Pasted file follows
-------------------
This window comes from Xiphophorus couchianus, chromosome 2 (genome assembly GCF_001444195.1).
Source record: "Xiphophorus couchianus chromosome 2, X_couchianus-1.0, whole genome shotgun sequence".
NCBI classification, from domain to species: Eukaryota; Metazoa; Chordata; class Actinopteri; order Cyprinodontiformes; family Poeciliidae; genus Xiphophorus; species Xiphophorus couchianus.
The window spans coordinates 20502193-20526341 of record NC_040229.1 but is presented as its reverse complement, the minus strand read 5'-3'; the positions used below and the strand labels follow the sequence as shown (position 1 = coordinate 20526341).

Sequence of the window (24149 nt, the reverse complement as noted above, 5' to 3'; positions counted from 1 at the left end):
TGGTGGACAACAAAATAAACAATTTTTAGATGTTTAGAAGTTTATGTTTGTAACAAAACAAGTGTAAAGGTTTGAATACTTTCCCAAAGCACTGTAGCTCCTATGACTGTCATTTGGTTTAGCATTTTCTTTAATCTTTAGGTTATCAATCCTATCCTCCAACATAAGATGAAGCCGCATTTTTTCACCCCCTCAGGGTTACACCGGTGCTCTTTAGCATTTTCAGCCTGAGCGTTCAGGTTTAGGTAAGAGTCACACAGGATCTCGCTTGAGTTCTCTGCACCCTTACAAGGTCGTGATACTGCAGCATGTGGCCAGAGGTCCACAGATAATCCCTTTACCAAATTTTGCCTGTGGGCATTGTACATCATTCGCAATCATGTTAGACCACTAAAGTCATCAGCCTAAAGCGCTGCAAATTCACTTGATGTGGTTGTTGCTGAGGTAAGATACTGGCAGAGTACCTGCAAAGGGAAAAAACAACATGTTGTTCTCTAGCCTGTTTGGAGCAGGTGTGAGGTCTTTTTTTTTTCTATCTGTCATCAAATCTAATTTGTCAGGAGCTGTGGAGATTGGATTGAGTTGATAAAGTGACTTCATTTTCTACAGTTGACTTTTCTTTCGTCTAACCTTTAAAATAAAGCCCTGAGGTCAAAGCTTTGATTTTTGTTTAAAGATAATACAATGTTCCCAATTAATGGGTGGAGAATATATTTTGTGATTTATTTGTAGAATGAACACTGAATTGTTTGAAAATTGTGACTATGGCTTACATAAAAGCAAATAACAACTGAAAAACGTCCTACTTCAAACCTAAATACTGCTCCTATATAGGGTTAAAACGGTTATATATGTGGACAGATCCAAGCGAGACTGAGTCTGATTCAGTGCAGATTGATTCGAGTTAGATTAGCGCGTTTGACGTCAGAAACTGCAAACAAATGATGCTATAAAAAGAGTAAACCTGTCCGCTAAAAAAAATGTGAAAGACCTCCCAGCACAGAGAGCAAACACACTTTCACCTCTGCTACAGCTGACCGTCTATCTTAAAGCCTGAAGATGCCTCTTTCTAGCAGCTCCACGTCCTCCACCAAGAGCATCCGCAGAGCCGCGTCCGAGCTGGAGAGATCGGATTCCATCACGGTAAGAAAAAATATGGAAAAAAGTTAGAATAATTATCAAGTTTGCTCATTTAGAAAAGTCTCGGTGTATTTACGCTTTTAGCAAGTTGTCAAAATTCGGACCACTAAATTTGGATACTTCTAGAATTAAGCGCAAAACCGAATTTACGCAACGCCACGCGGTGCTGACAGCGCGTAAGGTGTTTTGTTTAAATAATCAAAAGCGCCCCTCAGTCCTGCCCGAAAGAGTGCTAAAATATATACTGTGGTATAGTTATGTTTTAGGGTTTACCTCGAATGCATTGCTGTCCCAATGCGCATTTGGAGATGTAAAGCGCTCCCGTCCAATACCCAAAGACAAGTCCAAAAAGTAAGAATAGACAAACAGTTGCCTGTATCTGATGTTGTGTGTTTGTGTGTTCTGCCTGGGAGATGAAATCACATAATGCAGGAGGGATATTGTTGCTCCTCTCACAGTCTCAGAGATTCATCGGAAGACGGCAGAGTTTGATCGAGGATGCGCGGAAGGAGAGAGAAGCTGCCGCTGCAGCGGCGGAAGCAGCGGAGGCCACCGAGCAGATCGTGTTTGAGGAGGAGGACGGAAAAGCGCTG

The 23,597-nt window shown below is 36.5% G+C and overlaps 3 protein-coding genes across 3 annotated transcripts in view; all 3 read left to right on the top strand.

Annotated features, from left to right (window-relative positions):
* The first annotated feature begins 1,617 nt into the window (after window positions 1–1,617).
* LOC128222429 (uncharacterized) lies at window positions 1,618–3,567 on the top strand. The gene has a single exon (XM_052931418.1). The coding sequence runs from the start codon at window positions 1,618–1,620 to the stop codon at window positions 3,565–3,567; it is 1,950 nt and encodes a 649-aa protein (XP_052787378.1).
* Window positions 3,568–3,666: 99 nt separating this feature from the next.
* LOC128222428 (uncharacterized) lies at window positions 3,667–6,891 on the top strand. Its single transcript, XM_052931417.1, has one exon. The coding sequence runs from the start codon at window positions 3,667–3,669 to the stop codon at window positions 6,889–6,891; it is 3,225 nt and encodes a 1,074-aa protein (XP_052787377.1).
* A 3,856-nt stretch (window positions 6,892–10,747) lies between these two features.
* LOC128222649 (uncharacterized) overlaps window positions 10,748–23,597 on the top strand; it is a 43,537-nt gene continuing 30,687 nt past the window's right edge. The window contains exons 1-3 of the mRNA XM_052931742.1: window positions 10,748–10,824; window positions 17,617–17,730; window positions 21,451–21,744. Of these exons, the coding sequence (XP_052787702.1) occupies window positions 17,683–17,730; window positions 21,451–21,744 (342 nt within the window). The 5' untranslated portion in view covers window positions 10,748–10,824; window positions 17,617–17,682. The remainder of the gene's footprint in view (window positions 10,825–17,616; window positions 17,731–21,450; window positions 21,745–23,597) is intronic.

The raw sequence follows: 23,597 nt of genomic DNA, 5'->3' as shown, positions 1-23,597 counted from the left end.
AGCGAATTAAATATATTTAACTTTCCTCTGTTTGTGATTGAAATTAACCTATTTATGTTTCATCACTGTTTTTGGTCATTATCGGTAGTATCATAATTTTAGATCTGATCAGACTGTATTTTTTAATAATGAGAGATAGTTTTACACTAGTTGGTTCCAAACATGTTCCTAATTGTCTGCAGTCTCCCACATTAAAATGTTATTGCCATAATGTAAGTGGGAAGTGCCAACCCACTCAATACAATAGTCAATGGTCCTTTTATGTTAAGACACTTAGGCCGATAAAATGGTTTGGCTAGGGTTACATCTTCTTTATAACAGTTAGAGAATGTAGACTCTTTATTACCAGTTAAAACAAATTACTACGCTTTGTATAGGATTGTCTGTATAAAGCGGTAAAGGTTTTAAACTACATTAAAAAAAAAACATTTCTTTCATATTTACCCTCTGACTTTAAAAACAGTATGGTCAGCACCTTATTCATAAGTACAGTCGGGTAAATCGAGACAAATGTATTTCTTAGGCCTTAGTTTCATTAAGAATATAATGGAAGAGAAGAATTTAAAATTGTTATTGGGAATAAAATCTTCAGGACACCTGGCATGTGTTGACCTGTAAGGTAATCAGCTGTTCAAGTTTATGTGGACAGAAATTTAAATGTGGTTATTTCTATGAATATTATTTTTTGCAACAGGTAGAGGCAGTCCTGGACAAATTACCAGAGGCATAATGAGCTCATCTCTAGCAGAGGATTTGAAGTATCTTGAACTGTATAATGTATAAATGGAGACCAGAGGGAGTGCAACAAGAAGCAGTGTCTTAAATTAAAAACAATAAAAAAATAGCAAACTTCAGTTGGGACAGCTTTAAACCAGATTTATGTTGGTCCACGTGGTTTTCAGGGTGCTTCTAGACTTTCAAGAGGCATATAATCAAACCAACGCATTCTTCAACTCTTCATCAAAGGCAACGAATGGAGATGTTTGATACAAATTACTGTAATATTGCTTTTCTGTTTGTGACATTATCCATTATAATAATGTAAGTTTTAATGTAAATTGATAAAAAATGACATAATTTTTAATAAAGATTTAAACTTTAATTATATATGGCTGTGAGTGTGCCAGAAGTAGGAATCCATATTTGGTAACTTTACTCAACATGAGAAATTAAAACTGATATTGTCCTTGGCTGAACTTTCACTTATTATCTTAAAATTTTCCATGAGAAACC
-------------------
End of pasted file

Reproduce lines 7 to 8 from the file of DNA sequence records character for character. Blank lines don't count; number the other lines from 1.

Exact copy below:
The 23,597-nt window shown below is 36.5% G+C and overlaps 3 protein-coding genes across 3 annotated transcripts in view; all 3 read left to right on the top strand.

Annotated features, from left to right (window-relative positions):